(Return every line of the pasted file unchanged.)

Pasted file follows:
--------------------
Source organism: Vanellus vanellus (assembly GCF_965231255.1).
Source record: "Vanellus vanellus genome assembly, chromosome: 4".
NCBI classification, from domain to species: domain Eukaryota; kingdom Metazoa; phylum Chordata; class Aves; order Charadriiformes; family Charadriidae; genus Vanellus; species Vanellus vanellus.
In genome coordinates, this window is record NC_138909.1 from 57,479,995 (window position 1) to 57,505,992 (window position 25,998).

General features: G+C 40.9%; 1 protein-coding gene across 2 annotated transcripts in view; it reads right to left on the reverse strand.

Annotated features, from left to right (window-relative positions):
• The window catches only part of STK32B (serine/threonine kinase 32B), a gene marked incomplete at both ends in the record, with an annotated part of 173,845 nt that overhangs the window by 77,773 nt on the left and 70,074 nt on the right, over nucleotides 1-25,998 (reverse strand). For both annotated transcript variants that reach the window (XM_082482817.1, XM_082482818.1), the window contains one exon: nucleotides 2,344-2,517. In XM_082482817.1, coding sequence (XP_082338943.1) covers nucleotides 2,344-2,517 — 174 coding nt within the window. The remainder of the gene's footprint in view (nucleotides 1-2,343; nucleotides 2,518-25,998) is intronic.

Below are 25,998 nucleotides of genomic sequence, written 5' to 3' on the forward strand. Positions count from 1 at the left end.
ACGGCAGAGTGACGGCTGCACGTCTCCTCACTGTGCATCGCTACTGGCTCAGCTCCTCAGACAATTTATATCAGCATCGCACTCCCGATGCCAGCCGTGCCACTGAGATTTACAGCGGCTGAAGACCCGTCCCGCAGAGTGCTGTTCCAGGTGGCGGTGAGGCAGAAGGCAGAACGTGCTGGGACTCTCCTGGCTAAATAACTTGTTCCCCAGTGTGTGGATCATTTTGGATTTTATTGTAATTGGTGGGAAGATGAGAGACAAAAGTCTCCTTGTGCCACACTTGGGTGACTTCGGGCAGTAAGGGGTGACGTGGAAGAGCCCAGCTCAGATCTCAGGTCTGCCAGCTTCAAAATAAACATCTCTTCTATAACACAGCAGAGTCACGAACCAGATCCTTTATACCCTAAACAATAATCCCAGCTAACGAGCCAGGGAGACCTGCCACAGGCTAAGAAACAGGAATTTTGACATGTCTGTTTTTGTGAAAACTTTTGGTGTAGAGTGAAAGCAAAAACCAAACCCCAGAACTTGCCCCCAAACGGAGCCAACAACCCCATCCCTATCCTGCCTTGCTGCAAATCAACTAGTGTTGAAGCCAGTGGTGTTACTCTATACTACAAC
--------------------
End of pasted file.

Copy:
Source organism: Vanellus vanellus (assembly GCF_965231255.1).
Source record: "Vanellus vanellus genome assembly, chromosome: 4".
NCBI classification, from domain to species: domain Eukaryota; kingdom Metazoa; phylum Chordata; class Aves; order Charadriiformes; family Charadriidae; genus Vanellus; species Vanellus vanellus.
In genome coordinates, this window is record NC_138909.1 from 57,479,995 (window position 1) to 57,505,992 (window position 25,998).

General features: G+C 40.9%; 1 protein-coding gene across 2 annotated transcripts in view; it reads right to left on the reverse strand.

Annotated features, from left to right (window-relative positions):
• The window catches only part of STK32B (serine/threonine kinase 32B), a gene marked incomplete at both ends in the record, with an annotated part of 173,845 nt that overhangs the window by 77,773 nt on the left and 70,074 nt on the right, over nucleotides 1-25,998 (reverse strand). For both annotated transcript variants that reach the window (XM_082482817.1, XM_082482818.1), the window contains one exon: nucleotides 2,344-2,517. In XM_082482817.1, coding sequence (XP_082338943.1) covers nucleotides 2,344-2,517 — 174 coding nt within the window. The remainder of the gene's footprint in view (nucleotides 1-2,343; nucleotides 2,518-25,998) is intronic.

Below are 25,998 nucleotides of genomic sequence, written 5' to 3' on the forward strand. Positions count from 1 at the left end.
ACGGCAGAGTGACGGCTGCACGTCTCCTCACTGTGCATCGCTACTGGCTCAGCTCCTCAGACAATTTATATCAGCATCGCACTCCCGATGCCAGCCGTGCCACTGAGATTTACAGCGGCTGAAGACCCGTCCCGCAGAGTGCTGTTCCAGGTGGCGGTGAGGCAGAAGGCAGAACGTGCTGGGACTCTCCTGGCTAAATAACTTGTTCCCCAGTGTGTGGATCATTTTGGATTTTATTGTAATTGGTGGGAAGATGAGAGACAAAAGTCTCCTTGTGCCACACTTGGGTGACTTCGGGCAGTAAGGGGTGACGTGGAAGAGCCCAGCTCAGATCTCAGGTCTGCCAGCTTCAAAATAAACATCTCTTCTATAACACAGCAGAGTCACGAACCAGATCCTTTATACCCTAAACAATAATCCCAGCTAACGAGCCAGGGAGACCTGCCACAGGCTAAGAAACAGGAATTTTGACATGTCTGTTTTTGTGAAAACTTTTGGTGTAGAGTGAAAGCAAAAACCAAACCCCAGAACTTGCCCCCAAACGGAGCCAACAACCCCATCCCTATCCTGCCTTGCTGCAAATCAACTAGTGTTGAAGCCAGTGGTGTTACTCTATACTACAAC